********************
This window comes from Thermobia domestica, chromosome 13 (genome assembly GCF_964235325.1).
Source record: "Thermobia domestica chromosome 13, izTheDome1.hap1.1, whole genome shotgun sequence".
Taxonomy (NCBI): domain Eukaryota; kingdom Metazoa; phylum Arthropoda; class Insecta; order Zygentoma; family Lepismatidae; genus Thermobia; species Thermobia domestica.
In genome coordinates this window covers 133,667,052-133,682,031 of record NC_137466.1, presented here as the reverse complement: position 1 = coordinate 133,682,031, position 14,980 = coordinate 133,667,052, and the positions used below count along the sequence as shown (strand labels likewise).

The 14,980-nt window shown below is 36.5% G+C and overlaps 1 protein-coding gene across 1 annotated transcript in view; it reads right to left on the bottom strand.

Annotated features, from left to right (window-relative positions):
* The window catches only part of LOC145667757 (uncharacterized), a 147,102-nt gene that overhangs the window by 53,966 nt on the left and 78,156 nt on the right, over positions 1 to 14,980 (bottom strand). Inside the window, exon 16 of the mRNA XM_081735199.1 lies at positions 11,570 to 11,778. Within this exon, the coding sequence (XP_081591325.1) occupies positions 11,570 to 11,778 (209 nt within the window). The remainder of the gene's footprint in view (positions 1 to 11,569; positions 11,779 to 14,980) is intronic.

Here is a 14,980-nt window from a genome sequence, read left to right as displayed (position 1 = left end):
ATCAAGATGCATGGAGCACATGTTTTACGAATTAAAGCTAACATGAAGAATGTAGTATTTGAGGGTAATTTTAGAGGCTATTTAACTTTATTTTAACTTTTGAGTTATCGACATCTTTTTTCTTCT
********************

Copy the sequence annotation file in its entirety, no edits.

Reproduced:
This window comes from Thermobia domestica, chromosome 13 (genome assembly GCF_964235325.1).
Source record: "Thermobia domestica chromosome 13, izTheDome1.hap1.1, whole genome shotgun sequence".
Taxonomy (NCBI): domain Eukaryota; kingdom Metazoa; phylum Arthropoda; class Insecta; order Zygentoma; family Lepismatidae; genus Thermobia; species Thermobia domestica.
In genome coordinates this window covers 133,667,052-133,682,031 of record NC_137466.1, presented here as the reverse complement: position 1 = coordinate 133,682,031, position 14,980 = coordinate 133,667,052, and the positions used below count along the sequence as shown (strand labels likewise).

The 14,980-nt window shown below is 36.5% G+C and overlaps 1 protein-coding gene across 1 annotated transcript in view; it reads right to left on the bottom strand.

Annotated features, from left to right (window-relative positions):
* The window catches only part of LOC145667757 (uncharacterized), a 147,102-nt gene that overhangs the window by 53,966 nt on the left and 78,156 nt on the right, over positions 1 to 14,980 (bottom strand). Inside the window, exon 16 of the mRNA XM_081735199.1 lies at positions 11,570 to 11,778. Within this exon, the coding sequence (XP_081591325.1) occupies positions 11,570 to 11,778 (209 nt within the window). The remainder of the gene's footprint in view (positions 1 to 11,569; positions 11,779 to 14,980) is intronic.

Here is a 14,980-nt window from a genome sequence, read left to right as displayed (position 1 = left end):
ATCAAGATGCATGGAGCACATGTTTTACGAATTAAAGCTAACATGAAGAATGTAGTATTTGAGGGTAATTTTAGAGGCTATTTAACTTTATTTTAACTTTTGAGTTATCGACATCTTTTTTCTTCT